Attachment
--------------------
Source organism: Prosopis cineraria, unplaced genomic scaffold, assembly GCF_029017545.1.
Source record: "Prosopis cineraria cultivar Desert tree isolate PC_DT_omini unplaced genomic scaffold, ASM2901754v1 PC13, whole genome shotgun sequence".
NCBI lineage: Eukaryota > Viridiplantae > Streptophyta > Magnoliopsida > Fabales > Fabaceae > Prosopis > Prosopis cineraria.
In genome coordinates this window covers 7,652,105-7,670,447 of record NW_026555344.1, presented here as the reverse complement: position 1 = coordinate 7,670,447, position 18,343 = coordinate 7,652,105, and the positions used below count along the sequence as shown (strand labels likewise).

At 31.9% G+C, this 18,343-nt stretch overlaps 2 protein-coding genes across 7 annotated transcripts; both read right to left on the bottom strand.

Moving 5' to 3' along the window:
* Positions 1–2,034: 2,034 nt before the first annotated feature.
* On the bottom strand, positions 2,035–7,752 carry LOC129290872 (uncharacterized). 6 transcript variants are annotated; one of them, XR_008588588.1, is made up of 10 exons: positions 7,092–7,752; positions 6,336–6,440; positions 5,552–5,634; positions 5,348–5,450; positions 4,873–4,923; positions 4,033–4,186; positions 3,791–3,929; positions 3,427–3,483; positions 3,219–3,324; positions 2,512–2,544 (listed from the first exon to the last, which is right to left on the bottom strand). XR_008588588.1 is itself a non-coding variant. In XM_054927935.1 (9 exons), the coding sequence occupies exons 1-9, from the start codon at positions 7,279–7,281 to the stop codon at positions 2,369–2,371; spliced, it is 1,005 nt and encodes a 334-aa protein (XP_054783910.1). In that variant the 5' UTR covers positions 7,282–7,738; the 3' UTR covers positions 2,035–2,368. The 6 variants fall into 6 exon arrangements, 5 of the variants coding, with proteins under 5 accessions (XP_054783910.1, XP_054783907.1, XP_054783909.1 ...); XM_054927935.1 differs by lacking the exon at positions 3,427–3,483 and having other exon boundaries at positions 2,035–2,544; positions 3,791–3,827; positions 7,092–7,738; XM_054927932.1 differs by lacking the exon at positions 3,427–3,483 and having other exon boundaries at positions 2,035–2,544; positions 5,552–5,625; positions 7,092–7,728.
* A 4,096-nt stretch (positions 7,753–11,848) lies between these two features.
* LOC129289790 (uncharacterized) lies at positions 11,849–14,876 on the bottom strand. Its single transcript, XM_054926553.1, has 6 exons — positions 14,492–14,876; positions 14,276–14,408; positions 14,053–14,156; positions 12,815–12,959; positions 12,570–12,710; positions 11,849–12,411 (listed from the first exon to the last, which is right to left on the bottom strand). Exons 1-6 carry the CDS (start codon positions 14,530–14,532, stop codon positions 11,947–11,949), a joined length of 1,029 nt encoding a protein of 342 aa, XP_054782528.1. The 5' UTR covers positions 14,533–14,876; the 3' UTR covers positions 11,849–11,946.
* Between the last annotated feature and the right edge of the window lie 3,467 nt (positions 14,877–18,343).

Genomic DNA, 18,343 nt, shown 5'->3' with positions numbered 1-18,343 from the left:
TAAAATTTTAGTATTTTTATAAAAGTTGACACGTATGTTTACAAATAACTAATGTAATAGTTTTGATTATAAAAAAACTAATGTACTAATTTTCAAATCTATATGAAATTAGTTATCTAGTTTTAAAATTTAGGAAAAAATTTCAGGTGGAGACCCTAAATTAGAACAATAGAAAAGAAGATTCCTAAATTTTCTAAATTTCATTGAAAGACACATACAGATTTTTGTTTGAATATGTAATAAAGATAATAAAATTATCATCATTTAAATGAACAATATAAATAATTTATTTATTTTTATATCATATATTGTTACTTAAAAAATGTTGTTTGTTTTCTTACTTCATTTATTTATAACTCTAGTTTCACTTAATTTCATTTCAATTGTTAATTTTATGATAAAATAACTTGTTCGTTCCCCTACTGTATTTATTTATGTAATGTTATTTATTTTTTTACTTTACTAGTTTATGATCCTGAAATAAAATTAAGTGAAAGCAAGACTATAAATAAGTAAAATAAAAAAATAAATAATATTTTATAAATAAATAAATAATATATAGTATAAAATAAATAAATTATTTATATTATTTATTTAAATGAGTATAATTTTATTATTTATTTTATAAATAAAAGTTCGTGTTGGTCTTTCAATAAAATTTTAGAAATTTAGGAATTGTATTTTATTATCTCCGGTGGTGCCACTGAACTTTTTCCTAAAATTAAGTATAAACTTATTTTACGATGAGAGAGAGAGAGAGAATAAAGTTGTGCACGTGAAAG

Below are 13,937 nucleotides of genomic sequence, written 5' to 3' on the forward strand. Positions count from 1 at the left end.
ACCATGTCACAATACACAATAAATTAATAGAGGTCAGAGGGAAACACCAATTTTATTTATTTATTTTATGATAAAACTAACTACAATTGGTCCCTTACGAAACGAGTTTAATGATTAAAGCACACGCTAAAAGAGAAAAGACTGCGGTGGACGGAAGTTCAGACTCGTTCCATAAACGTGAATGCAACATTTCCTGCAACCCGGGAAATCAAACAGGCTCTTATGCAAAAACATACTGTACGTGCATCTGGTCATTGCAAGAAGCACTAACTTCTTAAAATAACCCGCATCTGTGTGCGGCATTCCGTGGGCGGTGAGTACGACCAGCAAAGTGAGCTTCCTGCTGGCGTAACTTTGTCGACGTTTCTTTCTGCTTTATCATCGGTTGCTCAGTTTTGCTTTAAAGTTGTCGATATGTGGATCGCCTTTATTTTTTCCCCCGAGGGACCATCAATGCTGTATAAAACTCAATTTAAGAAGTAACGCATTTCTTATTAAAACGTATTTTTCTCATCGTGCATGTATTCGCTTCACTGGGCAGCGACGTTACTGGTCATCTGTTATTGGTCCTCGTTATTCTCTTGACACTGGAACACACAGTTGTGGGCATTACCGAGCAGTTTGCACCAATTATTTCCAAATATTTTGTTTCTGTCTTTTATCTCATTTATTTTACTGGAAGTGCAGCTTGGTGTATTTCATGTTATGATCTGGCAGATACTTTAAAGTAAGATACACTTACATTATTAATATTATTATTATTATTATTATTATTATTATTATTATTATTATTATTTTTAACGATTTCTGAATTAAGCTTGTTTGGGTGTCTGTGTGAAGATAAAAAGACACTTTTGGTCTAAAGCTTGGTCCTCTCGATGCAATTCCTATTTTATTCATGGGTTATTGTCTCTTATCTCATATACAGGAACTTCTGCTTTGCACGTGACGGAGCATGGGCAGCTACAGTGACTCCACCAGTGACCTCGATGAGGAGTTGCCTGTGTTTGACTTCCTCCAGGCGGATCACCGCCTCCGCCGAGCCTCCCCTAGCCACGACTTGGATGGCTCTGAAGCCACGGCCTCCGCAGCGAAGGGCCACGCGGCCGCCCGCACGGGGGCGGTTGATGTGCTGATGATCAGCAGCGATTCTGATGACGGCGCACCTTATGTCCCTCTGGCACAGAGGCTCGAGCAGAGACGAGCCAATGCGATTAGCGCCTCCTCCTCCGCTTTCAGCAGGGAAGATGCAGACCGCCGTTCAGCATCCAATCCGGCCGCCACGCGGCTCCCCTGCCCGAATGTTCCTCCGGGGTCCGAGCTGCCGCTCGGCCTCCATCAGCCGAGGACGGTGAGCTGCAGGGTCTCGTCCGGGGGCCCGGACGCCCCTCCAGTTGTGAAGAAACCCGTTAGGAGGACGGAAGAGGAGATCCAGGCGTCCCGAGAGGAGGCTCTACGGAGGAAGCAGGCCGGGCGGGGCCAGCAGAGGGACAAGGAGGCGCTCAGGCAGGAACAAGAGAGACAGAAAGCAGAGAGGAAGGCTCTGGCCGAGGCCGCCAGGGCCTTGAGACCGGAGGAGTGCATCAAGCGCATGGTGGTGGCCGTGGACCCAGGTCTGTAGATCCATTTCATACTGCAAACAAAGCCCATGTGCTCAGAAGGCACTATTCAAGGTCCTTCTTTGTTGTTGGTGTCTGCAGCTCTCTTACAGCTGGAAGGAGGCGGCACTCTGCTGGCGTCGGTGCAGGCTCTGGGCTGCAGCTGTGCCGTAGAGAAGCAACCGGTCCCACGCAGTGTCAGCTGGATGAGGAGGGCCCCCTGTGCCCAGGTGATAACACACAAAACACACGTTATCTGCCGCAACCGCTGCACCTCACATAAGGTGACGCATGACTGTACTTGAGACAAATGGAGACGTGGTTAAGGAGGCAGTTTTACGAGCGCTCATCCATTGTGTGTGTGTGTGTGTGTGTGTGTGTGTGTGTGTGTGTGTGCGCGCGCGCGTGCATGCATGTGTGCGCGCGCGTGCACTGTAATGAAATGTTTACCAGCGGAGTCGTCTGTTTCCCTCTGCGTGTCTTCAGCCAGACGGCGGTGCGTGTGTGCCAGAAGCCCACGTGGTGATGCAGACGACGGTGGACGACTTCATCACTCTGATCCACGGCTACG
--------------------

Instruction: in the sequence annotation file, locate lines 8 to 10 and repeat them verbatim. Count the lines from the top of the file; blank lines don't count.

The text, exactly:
* On the bottom strand, positions 2,035–7,752 carry LOC129290872 (uncharacterized). 6 transcript variants are annotated; one of them, XR_008588588.1, is made up of 10 exons: positions 7,092–7,752; positions 6,336–6,440; positions 5,552–5,634; positions 5,348–5,450; positions 4,873–4,923; positions 4,033–4,186; positions 3,791–3,929; positions 3,427–3,483; positions 3,219–3,324; positions 2,512–2,544 (listed from the first exon to the last, which is right to left on the bottom strand). XR_008588588.1 is itself a non-coding variant. In XM_054927935.1 (9 exons), the coding sequence occupies exons 1-9, from the start codon at positions 7,279–7,281 to the stop codon at positions 2,369–2,371; spliced, it is 1,005 nt and encodes a 334-aa protein (XP_054783910.1). In that variant the 5' UTR covers positions 7,282–7,738; the 3' UTR covers positions 2,035–2,368. The 6 variants fall into 6 exon arrangements, 5 of the variants coding, with proteins under 5 accessions (XP_054783910.1, XP_054783907.1, XP_054783909.1 ...); XM_054927935.1 differs by lacking the exon at positions 3,427–3,483 and having other exon boundaries at positions 2,035–2,544; positions 3,791–3,827; positions 7,092–7,738; XM_054927932.1 differs by lacking the exon at positions 3,427–3,483 and having other exon boundaries at positions 2,035–2,544; positions 5,552–5,625; positions 7,092–7,728.
* A 4,096-nt stretch (positions 7,753–11,848) lies between these two features.
* LOC129289790 (uncharacterized) lies at positions 11,849–14,876 on the bottom strand. Its single transcript, XM_054926553.1, has 6 exons — positions 14,492–14,876; positions 14,276–14,408; positions 14,053–14,156; positions 12,815–12,959; positions 12,570–12,710; positions 11,849–12,411 (listed from the first exon to the last, which is right to left on the bottom strand). Exons 1-6 carry the CDS (start codon positions 14,530–14,532, stop codon positions 11,947–11,949), a joined length of 1,029 nt encoding a protein of 342 aa, XP_054782528.1. The 5' UTR covers positions 14,533–14,876; the 3' UTR covers positions 11,849–11,946.